With logic and reason winning out thus far this offseason, it might be time to appeal to emotion and the owner’s suite.

Jim Furtado Posted: January 22, 2018 at 01:47 PM | 9 comment(s)
  Beats: free agency, padres, scott boras

Saturday, January 20, 2018

Inside Baseball | Scott Boras Weighs In On Slow Market

Boras has an expensive computer. OK, then, I’m convinced.

Boras doesn’t ever mention the “C” word but rather says there has to be some sort of “interference” that’s caused the market to halt. He speculates it’s about the analytically-driven, like-minded decision-makers who are using numbers to suggest that the longer deals for older players aren’t working. To that, Boras says, come see my computer. He has a very expensive one, and human computers on a near-100-person staff that suggest otherwise.

According to Boras, players who signed a six-year deal from 1998-2013 have averaged nearly 3.0 WAR per year (2.98), while players who signed three- or four-year deals from 2009-15 have averaged less than half that – 1.4 WAR. The players who signed the long deals also have averaged an .845 OPS while the position players on shorter-term deals have averaged a .750 OPS. Slightly different years were used, but you have to go back a little longer on six-year deals since you need longer lengths to get fair averages, and he’s including some non-free agents, which means a few long-term guys in his research were a bit younger (Joey Votto, for example). However, Boras has numbers that suggest over-30 players are still key contributors, as well.

Jim Furtado Posted: January 20, 2018 at 07:50 AM | 25 comment(s)
  Beats: economics, scott boras

Friday, January 05, 2018

Rosenthal: Boras faces a tough market (or does he?); Darvish can do better; Brewers interested in Cain; more notes – The Athletic

“We’ve got more than 100 employees,” Boras told The Athletic on Wednesday night. “We’re in constant contact with every team every five to seven days. We’ve got over 30 people working on free agency year-round.

“The majority of our work has been completed. This is just a narrowing of negotiations for a number of players in the process. We’ve had this number of free agents and more in past years. And we have over double the number of employees of any agency in baseball.”

Boras is correct—this is not the first time he has represented a large number of high-profile free agents. His 2004-5 class was particularly star-studded, featuring Jason Varitek, Derek Lowe, Carlos Beltran, Adrian Beltre, Magglio Ordonez and J.D. Drew. Of that group, only Beltre signed before Jan. 6.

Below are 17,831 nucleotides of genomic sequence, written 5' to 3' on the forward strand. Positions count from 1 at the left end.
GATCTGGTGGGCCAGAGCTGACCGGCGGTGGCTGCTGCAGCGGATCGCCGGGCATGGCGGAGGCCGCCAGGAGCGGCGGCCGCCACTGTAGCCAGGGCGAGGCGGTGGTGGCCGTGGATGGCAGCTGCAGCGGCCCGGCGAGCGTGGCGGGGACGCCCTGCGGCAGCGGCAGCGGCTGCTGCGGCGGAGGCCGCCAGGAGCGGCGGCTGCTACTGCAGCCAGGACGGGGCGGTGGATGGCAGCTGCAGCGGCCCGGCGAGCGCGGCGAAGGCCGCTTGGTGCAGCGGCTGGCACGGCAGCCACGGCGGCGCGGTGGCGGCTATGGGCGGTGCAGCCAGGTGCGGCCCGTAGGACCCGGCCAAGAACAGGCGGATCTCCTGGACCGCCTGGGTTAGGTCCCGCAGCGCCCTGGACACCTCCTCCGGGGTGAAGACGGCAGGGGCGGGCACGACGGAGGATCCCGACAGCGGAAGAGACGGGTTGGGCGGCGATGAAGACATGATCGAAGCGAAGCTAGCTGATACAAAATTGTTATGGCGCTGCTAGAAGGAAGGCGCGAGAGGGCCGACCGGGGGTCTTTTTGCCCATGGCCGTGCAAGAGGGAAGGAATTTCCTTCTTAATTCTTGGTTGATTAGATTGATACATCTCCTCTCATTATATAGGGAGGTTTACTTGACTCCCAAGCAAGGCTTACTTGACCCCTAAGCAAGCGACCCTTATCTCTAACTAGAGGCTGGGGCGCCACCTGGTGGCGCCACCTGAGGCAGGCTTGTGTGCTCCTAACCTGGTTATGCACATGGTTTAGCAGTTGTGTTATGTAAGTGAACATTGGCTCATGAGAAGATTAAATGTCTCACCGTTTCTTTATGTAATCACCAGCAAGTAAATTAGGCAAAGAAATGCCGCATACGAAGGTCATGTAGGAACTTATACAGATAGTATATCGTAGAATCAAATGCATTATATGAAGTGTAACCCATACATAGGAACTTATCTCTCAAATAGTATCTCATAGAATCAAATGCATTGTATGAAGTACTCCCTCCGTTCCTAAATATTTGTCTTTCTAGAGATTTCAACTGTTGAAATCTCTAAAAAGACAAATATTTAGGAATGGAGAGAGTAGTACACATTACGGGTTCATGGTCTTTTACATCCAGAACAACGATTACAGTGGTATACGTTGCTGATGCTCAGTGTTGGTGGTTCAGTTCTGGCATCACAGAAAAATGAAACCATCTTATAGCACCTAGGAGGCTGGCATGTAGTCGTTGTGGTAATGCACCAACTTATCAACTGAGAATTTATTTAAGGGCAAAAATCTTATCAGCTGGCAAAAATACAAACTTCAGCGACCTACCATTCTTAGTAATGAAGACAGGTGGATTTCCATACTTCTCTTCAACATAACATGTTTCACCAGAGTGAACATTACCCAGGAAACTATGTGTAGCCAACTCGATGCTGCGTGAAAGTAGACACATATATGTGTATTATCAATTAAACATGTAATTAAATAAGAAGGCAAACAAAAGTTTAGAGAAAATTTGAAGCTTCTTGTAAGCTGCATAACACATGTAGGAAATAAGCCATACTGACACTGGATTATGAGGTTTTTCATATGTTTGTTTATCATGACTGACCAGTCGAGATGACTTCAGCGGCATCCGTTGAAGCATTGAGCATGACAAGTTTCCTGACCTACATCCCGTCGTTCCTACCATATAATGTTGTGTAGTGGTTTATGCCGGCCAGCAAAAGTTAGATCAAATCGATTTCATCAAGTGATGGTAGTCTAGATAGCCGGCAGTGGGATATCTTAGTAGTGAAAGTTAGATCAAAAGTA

Beyond Hosmer, Martinez and Arrieta, Boras’ class this off-season includes third baseman Mike Moustakas and closer Greg Holland, as well as outfielders Carlos Gonzalez and Carlos Gomez, designated hitter Matt Holliday and left-handed reliever Tony Watson.

Every winter, rival agents eagerly await Boras’ comeuppance, anticipating he will negotiate at least one disappointing contract, whispering, “this is the year he gets caught.” Occasionally, it happens. More often, especially with star players, it does not. This off-season, though, represents a particular challenge.

Even with the sport awash in revenue, including a reported, one-time $50 million payout to each club from the Disney purchase of BAMTech, many teams seem disinclined to spend. Boras might need to “settle” for suboptimal deals with certain clients—Moustakas’ market, for example, is particularly unclear. But the agent is not going to concede with any player on Jan. 4.

Jim Furtado Posted: January 05, 2018 at 08:33 AM | 24 comment(s)
  Beats: free agency, pay site, scott boras

Thursday, December 14, 2017

Agent Scott Boras believes he has a giant in J.D.Martinez

Boras gets big bucks for his clients. It’s tough listening to his act, though.

Jim Furtado Posted: December 14, 2017 at 06:55 AM | 0 comment(s)
  Beats: scott boras

Thursday, November 16, 2017

Scott Boras: Loaded Mets are too cheap to live in ‘Playoffville’ | New York Post

At least this swipe made me chuckle a little. Boras takes a swipe at regular people. Getting a raise shouldn’t require a family to move to gated community. Or should it?

Jim Furtado Posted: November 16, 2017 at 06:58 AM | 1 comment(s)
  Beats: mets, scott boras

Wednesday, November 08, 2017

Arizona Diamondbacks expected to pursue J.D. Martinez, agent Scott Boras says

As for the why the Diamondbacks might not be involved, it likely will come down to money. They enter the offseason with a roster projected to earn around $115 million when factoring in guaranteed contracts, arbitration raises and minimum salaried players. Trades and/or non-tenders could free up cash, but it likely would take a big increase in spending or a major trade or two for the club to afford what Martinez seems likely to command on the open market.

Jerry Crasnick
Teams that have reached out early on J.D. Martinez have gotten the impression Scott Boras is looking for something in the $200 million range.

Ha !

shoewizard Posted: November 08, 2017 at 07:25 PM | 55 comment(s)
  Beats: diamondbacks, free agency, j.d. martinez, scott boras